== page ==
Rishi Sunak and Nicola Sturgeon to meet as Gavin Williamson row continues
Rishi Sunak is to meet Nicola Sturgeon for the first time since becoming prime minister, it has emerged.
At Prime Minister's Questions, Sunak said he is "pleased to be meeting the first minister tomorrow, because that, I think, is what the people of Scotland want to see".
A spokesperson for the Scottish Government said the talks would provide an opportunity to discuss "the importance of respecting the right of the people of Scotland to choose their own constitutional future".
The PM was responding to pressure from SNP leader Ian Blackford over reports that Scotland Secretary Alister Jack is to enter the House of Lords. Jack is amongst several sitting MPs said to have been put forward for honours by Boris Johnson upon his resignation.
"The prime minister clearly doesn't get how corrupt this all looks to people in Scotland," Blackford said, "because not only do we have a UK Government that denies democracy, we now have a secretary of state that is running scared of it. In the middle of a Tory cost-of-living crisis, the Scotland Office is now to be led by a Baron-in-waiting, biding his time until he can cash in on the £300-a-day job."
Sunak refused to comment on "speculation" and was also forced to defend his handling of Gavin Williamson's resignation. The minister without portfolio resigned last night in the face of serious allegations of bullying.
Former deputy chief whip Anne Milton said he had been "threatening" and "intimidating" during his time as chief whip and a senior civil servant told The Guardian that Williamson had told them to "slit your throat".
Jake Berry, the former Conservative party chair, has said he told Sunak about complaints the day before Williamson was appointed.
The MP has vowed to "clear my name of any wrongdoing", while Sunak thanked him for his "personal support and loyalty".
"Everyone in the country knows someone like the member for South Staffordshire, a sad middle manager getting off on intimidating those beneath him," Labour leader Keir Starmer said. "Everyone in this country also knows someone like the prime minister, the boss who is so weak, so worried the bullies will turn on him that he hides behind them. What message does he think it sends when, rather than take on the bullies, he lines up alongside them and thanks them for their loyalty?"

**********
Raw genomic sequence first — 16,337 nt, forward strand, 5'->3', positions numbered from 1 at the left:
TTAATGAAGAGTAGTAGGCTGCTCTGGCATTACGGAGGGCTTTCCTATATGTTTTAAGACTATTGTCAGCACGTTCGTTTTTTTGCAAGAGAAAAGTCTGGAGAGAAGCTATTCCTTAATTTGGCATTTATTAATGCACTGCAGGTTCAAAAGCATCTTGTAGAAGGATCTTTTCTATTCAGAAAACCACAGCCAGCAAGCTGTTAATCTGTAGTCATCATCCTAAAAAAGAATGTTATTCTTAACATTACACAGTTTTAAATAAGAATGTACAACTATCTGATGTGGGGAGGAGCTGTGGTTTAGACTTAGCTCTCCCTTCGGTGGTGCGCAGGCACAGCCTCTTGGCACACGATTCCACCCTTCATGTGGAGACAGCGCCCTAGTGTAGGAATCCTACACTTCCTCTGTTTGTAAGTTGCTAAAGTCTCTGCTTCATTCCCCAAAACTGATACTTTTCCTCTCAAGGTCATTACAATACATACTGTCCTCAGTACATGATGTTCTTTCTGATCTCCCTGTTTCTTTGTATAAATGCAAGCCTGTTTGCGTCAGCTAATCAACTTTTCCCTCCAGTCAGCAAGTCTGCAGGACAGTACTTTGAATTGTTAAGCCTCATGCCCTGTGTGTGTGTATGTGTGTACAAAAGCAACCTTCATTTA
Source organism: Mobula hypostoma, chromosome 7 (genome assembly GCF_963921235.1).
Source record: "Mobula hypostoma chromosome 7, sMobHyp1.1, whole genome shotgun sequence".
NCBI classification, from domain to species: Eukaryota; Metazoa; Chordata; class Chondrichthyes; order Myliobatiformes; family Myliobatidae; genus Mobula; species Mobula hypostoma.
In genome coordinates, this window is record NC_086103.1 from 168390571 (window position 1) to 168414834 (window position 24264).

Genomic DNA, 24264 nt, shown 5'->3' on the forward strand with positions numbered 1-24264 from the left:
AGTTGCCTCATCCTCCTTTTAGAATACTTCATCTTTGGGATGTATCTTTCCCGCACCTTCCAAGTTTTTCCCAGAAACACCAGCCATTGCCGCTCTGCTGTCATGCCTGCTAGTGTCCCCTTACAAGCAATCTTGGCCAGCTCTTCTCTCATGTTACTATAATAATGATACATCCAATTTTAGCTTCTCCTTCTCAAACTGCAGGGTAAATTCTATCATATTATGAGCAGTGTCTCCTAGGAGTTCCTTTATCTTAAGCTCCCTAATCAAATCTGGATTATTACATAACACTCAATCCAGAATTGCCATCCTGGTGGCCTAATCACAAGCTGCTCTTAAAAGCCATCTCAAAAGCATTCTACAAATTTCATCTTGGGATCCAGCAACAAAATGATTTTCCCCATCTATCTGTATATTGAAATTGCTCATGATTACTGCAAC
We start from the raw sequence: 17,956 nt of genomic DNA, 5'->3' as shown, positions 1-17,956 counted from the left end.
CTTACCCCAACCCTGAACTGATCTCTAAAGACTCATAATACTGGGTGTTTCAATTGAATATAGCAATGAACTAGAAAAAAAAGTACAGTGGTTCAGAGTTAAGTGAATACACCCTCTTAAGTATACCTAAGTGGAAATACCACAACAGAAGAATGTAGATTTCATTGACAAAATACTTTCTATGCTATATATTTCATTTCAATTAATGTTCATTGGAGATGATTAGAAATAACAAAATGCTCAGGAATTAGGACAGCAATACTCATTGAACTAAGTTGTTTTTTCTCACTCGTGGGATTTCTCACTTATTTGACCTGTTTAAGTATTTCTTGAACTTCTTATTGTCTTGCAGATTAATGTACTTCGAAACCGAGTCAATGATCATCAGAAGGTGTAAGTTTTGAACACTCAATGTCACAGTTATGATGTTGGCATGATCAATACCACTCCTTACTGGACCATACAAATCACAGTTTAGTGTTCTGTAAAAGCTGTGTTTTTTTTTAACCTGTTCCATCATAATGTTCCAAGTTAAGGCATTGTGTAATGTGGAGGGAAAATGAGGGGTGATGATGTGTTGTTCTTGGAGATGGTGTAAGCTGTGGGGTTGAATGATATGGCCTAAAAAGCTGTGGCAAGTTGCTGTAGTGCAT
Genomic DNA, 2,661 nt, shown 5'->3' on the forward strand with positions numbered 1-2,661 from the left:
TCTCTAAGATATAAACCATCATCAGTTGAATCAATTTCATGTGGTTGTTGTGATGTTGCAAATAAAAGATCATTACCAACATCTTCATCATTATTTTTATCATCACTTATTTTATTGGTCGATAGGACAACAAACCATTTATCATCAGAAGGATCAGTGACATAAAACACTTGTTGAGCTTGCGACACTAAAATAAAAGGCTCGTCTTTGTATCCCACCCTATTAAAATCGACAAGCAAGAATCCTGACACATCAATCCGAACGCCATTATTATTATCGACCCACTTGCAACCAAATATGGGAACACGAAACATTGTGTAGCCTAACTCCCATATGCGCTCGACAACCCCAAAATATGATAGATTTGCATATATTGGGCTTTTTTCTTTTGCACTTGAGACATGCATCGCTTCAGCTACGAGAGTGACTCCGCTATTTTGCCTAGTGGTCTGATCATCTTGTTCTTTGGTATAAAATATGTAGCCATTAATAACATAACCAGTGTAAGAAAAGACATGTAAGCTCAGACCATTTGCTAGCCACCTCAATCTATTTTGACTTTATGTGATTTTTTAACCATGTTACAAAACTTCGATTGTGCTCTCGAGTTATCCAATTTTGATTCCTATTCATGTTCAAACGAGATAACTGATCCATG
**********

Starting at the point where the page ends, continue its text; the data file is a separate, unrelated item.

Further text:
"I obviously regret appointing someone who has had to resign in these circumstances," Sunak said.
"The message that I clearly want to send is that integrity in public life matters. That is why it is right that the Right Honourable member has resigned, it is why it is right that there is a rigorous process to examine these issues. But as well as focusing on this one individual, it is also right and important that we keep delivering for the whole country and that's why this government will continue to concentrate on stabilising the economy, on strengthening the NHS and on tackling illegal migration. Those are my priorities. Those are the priorities that the British people and this government will deliver on."
A Scottish Government spokesperson said: "Ahead of the 38th British-Irish Council this Friday, the first minister will hold bilateral talks with the prime minister in Blackpool on Thursday afternoon and take part in a meeting of the prime minister and heads of devolved government council immediately following that.
"The meeting will be an opportunity to discuss the cost-of-living crisis, the need to avoid damaging austerity in the upcoming autumn statement, and the importance of respecting the right of the people of Scotland to choose their own constitutional future."
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